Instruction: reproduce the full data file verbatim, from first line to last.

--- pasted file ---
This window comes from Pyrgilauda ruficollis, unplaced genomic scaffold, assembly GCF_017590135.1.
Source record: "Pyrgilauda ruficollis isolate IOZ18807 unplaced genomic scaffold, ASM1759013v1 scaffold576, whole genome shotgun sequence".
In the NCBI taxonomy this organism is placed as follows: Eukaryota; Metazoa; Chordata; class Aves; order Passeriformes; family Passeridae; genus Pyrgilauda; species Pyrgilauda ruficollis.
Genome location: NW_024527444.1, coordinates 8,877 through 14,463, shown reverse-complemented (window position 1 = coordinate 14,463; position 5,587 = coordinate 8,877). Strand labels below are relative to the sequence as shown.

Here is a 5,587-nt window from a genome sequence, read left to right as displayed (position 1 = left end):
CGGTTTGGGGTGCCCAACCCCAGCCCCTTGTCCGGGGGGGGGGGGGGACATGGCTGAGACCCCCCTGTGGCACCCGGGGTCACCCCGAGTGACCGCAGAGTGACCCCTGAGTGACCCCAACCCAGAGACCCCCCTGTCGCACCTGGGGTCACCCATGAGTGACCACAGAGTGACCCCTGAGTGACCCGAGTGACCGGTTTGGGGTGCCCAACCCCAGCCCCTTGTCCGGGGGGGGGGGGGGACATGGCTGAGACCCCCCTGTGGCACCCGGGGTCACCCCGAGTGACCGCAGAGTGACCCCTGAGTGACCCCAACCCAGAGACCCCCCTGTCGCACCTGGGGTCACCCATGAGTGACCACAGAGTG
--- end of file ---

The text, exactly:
This window comes from Pyrgilauda ruficollis, unplaced genomic scaffold, assembly GCF_017590135.1.
Source record: "Pyrgilauda ruficollis isolate IOZ18807 unplaced genomic scaffold, ASM1759013v1 scaffold576, whole genome shotgun sequence".
In the NCBI taxonomy this organism is placed as follows: Eukaryota; Metazoa; Chordata; class Aves; order Passeriformes; family Passeridae; genus Pyrgilauda; species Pyrgilauda ruficollis.
Genome location: NW_024527444.1, coordinates 8,877 through 14,463, shown reverse-complemented (window position 1 = coordinate 14,463; position 5,587 = coordinate 8,877). Strand labels below are relative to the sequence as shown.

Here is a 5,587-nt window from a genome sequence, read left to right as displayed (position 1 = left end):
CGGTTTGGGGTGCCCAACCCCAGCCCCTTGTCCGGGGGGGGGGGGGGACATGGCTGAGACCCCCCTGTGGCACCCGGGGTCACCCCGAGTGACCGCAGAGTGACCCCTGAGTGACCCCAACCCAGAGACCCCCCTGTCGCACCTGGGGTCACCCATGAGTGACCACAGAGTGACCCCTGAGTGACCCGAGTGACCGGTTTGGGGTGCCCAACCCCAGCCCCTTGTCCGGGGGGGGGGGGGGACATGGCTGAGACCCCCCTGTGGCACCCGGGGTCACCCCGAGTGACCGCAGAGTGACCCCTGAGTGACCCCAACCCAGAGACCCCCCTGTCGCACCTGGGGTCACCCATGAGTGACCACAGAGTG